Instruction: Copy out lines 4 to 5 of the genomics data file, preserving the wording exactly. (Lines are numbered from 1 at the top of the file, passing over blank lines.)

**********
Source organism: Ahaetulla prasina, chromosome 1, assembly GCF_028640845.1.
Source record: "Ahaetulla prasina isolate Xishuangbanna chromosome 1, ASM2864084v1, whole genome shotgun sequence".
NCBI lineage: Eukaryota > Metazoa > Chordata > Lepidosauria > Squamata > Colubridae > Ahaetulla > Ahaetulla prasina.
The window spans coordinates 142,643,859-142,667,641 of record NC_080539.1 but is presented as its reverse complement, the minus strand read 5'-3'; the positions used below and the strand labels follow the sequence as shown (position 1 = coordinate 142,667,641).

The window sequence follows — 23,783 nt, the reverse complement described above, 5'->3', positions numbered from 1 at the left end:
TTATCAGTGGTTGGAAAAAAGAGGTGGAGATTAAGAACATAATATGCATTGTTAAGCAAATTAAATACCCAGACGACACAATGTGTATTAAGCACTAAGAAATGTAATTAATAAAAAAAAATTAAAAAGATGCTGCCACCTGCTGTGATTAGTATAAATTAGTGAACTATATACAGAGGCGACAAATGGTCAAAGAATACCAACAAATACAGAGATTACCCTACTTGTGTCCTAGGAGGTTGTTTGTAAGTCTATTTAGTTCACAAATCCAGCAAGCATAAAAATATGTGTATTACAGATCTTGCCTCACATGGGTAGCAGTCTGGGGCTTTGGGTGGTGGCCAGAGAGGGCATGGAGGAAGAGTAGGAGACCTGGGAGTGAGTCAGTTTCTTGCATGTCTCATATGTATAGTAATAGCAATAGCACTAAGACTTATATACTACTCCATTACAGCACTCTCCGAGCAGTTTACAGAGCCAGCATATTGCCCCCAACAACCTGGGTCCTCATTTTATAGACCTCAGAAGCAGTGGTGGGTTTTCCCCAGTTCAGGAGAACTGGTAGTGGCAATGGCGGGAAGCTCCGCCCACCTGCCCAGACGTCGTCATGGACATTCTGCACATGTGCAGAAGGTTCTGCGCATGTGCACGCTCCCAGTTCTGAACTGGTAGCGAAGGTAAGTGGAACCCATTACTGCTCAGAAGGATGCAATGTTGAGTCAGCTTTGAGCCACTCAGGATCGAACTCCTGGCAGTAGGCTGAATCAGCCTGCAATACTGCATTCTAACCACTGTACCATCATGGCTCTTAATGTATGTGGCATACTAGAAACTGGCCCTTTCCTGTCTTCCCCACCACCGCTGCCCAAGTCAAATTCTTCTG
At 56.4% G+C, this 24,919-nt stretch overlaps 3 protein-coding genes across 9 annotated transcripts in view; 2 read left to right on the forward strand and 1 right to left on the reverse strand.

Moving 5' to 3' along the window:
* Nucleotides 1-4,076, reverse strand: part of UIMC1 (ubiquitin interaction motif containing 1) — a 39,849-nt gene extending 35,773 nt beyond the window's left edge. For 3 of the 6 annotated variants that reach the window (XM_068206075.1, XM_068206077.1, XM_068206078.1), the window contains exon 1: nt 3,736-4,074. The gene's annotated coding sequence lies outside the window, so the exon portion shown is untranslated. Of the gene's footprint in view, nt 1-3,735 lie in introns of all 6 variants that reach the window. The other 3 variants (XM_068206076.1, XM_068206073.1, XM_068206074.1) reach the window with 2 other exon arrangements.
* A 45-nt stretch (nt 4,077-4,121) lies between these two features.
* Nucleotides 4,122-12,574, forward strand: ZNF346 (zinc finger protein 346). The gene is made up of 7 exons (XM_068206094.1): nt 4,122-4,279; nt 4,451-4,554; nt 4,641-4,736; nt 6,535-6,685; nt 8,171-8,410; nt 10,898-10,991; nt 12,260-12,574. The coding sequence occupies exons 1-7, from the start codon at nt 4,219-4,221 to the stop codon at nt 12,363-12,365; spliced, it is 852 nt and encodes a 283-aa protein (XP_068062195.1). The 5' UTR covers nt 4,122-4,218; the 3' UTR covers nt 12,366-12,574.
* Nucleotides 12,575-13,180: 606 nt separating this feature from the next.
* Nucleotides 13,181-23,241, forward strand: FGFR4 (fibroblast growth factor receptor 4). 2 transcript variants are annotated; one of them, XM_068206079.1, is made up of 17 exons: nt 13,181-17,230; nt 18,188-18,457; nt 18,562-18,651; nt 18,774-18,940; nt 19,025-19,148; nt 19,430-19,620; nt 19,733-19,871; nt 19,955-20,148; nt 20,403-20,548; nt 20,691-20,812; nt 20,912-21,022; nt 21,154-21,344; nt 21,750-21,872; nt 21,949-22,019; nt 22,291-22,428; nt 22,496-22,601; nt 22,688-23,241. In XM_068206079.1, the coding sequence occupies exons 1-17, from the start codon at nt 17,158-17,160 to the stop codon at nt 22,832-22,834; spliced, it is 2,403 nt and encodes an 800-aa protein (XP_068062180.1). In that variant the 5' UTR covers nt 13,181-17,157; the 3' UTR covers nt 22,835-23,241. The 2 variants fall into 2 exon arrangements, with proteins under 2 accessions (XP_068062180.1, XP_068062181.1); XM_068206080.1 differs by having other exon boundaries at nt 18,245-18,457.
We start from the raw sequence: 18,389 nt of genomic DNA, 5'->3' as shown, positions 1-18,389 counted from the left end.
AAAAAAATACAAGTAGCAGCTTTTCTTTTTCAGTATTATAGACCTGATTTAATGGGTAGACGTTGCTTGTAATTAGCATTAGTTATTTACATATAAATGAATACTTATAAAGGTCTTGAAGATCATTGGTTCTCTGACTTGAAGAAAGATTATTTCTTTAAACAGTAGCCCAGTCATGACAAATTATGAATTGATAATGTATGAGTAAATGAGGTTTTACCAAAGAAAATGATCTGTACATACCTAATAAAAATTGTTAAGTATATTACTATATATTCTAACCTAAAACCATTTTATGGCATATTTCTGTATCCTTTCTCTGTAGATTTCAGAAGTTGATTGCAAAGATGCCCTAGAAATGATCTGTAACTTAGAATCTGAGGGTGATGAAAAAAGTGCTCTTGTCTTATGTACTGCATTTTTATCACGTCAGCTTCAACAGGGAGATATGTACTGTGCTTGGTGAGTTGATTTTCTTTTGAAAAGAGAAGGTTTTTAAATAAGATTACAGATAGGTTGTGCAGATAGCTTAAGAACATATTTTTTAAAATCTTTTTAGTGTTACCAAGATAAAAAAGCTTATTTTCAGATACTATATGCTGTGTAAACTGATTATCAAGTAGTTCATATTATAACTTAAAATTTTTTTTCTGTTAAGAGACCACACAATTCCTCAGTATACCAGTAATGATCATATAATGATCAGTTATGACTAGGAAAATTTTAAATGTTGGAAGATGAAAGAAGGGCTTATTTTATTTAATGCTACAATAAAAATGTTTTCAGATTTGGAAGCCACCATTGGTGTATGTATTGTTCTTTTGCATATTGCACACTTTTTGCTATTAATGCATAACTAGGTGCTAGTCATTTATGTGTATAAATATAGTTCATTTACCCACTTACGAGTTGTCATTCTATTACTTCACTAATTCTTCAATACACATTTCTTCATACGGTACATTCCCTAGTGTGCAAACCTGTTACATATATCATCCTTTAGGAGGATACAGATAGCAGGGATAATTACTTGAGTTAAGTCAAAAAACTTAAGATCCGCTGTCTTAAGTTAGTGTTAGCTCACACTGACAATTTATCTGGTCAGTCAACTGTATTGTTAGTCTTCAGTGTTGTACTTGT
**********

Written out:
The window spans coordinates 142,643,859-142,667,641 of record NC_080539.1 but is presented as its reverse complement, the minus strand read 5'-3'; the positions used below and the strand labels follow the sequence as shown (position 1 = coordinate 142,667,641).

The window sequence follows — 23,783 nt, the reverse complement described above, 5'->3', positions numbered from 1 at the left end: